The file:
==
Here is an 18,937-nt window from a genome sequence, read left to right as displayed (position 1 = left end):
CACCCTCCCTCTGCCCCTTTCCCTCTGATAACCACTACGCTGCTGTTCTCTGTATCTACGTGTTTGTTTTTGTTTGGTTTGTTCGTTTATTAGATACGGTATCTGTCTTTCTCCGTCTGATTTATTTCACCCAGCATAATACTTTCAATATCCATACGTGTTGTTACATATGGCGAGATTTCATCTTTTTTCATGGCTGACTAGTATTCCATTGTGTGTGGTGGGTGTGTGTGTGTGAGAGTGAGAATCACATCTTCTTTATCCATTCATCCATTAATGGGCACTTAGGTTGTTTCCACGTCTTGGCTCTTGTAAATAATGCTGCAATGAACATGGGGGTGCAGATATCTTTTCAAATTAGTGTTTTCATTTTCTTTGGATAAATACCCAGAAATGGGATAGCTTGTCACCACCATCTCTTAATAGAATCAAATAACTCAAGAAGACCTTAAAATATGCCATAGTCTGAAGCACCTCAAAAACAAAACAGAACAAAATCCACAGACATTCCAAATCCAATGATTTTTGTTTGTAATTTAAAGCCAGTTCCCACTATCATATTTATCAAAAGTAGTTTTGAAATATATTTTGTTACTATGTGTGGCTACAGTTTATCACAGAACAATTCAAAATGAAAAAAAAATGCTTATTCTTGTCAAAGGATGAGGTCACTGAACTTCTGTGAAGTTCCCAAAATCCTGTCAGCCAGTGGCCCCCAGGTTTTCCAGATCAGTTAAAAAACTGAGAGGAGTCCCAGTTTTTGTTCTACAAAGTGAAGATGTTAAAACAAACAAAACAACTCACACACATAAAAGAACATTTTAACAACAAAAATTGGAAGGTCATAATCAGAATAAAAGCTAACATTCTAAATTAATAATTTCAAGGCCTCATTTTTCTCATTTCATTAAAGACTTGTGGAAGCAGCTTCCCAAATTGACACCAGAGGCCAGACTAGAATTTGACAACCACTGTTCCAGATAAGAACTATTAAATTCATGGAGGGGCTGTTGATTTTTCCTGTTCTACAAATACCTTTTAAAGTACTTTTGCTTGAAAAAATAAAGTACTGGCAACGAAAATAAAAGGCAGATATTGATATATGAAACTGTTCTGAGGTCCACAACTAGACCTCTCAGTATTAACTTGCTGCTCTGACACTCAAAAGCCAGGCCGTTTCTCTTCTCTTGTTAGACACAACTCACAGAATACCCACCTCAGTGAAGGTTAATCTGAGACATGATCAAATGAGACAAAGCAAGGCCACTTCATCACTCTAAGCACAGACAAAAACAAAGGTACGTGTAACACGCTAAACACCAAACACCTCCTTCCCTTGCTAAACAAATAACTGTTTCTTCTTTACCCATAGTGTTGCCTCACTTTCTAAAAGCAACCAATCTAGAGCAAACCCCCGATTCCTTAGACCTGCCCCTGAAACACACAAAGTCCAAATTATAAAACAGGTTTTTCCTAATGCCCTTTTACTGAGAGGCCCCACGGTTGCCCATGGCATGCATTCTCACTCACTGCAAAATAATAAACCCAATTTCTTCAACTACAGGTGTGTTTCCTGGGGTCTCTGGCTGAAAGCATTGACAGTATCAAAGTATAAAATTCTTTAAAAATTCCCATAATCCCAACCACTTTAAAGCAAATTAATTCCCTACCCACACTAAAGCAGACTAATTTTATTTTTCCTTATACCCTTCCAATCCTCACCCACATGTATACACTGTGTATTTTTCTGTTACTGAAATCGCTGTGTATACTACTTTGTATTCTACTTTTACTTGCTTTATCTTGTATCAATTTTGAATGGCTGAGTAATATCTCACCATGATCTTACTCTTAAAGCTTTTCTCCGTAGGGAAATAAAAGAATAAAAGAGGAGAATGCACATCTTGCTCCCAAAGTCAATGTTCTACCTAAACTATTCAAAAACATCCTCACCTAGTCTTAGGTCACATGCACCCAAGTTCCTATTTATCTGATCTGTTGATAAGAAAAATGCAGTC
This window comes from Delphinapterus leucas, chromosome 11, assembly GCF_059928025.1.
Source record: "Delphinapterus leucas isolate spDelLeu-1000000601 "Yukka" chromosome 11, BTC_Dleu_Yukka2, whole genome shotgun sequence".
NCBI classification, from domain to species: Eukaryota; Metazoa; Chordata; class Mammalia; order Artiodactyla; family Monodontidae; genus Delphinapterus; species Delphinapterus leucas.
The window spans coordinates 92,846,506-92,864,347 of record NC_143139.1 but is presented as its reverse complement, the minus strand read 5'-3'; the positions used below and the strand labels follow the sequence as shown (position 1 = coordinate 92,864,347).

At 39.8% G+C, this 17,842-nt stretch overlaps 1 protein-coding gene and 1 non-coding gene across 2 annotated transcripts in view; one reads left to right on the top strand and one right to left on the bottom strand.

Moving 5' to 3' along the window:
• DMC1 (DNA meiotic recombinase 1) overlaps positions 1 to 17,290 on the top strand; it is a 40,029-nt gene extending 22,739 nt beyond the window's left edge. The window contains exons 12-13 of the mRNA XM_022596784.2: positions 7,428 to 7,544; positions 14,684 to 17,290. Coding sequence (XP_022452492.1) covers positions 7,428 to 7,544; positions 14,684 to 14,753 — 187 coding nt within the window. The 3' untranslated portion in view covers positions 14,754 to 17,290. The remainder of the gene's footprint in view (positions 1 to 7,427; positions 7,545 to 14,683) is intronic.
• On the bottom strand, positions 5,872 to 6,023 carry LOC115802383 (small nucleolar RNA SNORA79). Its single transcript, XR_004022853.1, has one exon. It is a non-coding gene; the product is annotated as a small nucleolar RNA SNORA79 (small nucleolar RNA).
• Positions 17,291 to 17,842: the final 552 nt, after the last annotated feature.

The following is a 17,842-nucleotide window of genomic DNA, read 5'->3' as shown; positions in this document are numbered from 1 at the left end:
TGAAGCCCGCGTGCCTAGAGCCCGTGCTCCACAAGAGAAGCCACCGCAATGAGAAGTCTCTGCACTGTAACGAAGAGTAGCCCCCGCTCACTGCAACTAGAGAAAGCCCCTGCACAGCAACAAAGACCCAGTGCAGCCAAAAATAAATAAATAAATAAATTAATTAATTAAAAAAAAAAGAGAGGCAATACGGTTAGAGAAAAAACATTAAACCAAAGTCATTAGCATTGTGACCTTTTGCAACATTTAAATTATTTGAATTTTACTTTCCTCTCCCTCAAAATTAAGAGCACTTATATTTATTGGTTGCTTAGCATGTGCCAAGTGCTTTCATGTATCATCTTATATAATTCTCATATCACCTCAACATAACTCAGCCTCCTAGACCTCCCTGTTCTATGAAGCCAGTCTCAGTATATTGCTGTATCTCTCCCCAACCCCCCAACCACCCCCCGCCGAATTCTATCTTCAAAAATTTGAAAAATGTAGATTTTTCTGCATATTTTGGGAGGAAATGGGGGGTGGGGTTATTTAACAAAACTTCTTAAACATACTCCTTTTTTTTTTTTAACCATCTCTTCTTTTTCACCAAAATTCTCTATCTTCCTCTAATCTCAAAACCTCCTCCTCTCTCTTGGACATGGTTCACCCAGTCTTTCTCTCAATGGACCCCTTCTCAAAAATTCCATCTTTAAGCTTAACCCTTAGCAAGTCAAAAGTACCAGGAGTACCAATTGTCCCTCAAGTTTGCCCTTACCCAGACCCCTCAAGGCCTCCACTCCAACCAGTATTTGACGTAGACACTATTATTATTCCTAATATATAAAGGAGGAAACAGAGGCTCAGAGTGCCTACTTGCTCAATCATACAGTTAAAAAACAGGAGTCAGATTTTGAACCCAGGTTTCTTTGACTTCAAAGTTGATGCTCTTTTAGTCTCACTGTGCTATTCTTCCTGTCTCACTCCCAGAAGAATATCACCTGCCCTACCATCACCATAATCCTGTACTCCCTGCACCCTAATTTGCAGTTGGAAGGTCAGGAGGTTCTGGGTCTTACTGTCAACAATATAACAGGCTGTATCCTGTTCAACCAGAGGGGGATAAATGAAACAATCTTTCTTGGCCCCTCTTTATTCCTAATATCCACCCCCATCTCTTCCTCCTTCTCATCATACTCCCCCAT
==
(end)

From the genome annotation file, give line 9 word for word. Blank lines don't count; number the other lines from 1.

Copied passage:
• DMC1 (DNA meiotic recombinase 1) overlaps positions 1 to 17,290 on the top strand; it is a 40,029-nt gene extending 22,739 nt beyond the window's left edge. The window contains exons 12-13 of the mRNA XM_022596784.2: positions 7,428 to 7,544; positions 14,684 to 17,290. Coding sequence (XP_022452492.1) covers positions 7,428 to 7,544; positions 14,684 to 14,753 — 187 coding nt within the window. The 3' untranslated portion in view covers positions 14,754 to 17,290. The remainder of the gene's footprint in view (positions 1 to 7,427; positions 7,545 to 14,683) is intronic.